In this post, I will discuss one of the things that doesn’t work very well, at least in my opinion. This should not overshadow that this is an excellent Old Testament theology text. I think that anyone who is serious about the study of Old Testament theology from a religious believer’s perspective, should read this book.
The one major problem that I have with the book is that the Old Testament as story leading into the life of Jesus doesn’t work very well for me without the Deuterocanonicals. I know, I know, enough with the Catholic stuff, right?
But, really, for me not having a serious treatment of the deuterocanonicals feels like a gaping hole. Goldingay seems to feel this tension himself at times:
None of these considerations is watertight-my community is not sure whether to recognize the Hebrew canon or Greek canon ….
So, why not discuss the deuterocanonicals at least like an appendix to the Old Testament (e.g. as the NRSV does)? In Catholic theology, the term “deuterocanon” does two things. It marks the books as both canonical and disputed. I realize the Protestant perspective is different marking these books as “apocryphal.” But, why not treat the books in such a way to at least recognize that they are disputed?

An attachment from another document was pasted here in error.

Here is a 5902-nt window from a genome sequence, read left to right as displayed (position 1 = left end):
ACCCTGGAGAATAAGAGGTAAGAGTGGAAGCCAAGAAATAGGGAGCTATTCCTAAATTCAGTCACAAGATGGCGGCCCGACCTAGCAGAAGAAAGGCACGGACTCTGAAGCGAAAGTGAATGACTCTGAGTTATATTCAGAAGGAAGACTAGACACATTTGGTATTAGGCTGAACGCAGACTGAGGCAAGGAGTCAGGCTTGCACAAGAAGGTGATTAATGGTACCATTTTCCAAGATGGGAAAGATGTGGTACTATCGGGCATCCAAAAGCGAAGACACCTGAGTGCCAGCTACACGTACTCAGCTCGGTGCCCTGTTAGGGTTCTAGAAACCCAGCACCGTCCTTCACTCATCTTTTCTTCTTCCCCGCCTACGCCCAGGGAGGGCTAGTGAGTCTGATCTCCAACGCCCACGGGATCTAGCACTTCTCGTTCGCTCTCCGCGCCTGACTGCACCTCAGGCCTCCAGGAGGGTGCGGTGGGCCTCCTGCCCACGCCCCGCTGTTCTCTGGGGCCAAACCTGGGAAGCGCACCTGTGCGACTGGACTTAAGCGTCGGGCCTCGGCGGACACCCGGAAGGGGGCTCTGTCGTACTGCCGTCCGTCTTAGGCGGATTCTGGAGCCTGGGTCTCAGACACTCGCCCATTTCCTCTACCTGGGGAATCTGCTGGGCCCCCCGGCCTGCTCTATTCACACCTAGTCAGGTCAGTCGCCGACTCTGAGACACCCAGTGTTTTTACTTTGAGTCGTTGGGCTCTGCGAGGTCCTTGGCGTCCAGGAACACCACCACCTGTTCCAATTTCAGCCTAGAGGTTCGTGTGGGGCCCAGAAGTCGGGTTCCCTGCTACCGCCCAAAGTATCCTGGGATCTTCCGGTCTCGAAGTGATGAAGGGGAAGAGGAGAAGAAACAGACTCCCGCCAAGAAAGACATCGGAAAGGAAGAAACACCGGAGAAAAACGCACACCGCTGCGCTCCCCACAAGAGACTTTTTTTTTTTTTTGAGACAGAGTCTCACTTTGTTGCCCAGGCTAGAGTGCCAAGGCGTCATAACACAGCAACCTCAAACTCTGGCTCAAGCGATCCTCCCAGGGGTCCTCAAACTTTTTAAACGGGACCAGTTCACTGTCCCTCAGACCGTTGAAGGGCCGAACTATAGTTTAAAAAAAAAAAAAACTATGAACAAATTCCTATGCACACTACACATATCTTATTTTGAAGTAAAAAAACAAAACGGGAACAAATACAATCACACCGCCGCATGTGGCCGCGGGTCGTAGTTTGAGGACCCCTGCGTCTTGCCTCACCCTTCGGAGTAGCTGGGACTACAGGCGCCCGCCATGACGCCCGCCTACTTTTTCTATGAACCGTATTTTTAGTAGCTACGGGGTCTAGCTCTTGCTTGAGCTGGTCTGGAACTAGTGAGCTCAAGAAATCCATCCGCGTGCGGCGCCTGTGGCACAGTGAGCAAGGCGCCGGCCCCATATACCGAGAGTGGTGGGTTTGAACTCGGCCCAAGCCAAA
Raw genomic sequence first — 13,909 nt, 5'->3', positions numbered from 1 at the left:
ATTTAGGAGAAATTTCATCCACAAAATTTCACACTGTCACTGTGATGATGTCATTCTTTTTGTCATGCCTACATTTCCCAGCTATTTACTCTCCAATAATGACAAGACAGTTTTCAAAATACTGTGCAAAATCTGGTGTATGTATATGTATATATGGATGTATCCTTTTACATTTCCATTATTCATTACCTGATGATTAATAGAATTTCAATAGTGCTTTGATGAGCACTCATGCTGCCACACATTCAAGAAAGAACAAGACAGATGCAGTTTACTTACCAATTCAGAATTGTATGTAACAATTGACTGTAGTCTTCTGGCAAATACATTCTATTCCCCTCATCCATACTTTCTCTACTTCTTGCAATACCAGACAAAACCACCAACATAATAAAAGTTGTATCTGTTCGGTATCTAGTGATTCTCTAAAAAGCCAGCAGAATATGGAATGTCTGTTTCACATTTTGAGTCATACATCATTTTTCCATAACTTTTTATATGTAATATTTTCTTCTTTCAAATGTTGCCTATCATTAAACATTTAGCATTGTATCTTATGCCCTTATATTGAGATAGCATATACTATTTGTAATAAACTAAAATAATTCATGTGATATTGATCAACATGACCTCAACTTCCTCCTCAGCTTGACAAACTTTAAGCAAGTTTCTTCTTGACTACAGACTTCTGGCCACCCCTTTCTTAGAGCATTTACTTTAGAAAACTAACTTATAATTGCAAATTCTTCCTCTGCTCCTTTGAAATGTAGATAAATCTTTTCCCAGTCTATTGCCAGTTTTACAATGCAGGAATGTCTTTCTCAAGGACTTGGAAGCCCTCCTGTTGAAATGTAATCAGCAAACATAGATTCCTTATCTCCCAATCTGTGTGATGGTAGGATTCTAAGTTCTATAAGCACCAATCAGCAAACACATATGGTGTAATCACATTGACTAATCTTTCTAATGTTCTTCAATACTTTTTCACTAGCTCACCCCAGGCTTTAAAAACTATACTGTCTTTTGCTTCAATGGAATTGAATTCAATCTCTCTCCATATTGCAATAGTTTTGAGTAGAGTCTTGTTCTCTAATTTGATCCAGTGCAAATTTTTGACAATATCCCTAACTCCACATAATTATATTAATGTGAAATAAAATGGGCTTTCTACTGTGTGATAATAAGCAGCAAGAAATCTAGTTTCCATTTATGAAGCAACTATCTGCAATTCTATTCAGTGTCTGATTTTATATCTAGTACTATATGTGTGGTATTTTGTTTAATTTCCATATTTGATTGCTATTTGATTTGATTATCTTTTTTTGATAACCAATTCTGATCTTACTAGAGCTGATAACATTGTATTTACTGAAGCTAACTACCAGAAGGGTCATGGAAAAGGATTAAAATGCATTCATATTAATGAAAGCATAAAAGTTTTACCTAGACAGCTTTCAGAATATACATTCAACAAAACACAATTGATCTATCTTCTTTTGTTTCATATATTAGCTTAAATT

I cannot say too much about Goldingay’s reasoning because he only gives a few lines in the introduction as to why he focuses on the texts of the Hebrew canon. But, I am unconvinced, especially when it feels to me like a chapter is missing at the end.
I realize that for some this is a matter of perspective. But, once a person goes from reading the Old Testament with the deuterocanonicals to reading it without them, it’s not quite the same. It is especially not the same when one reads from the perspective of the Old Testament as a story. The Old Testament story does not have the same flow into the New Testament without them.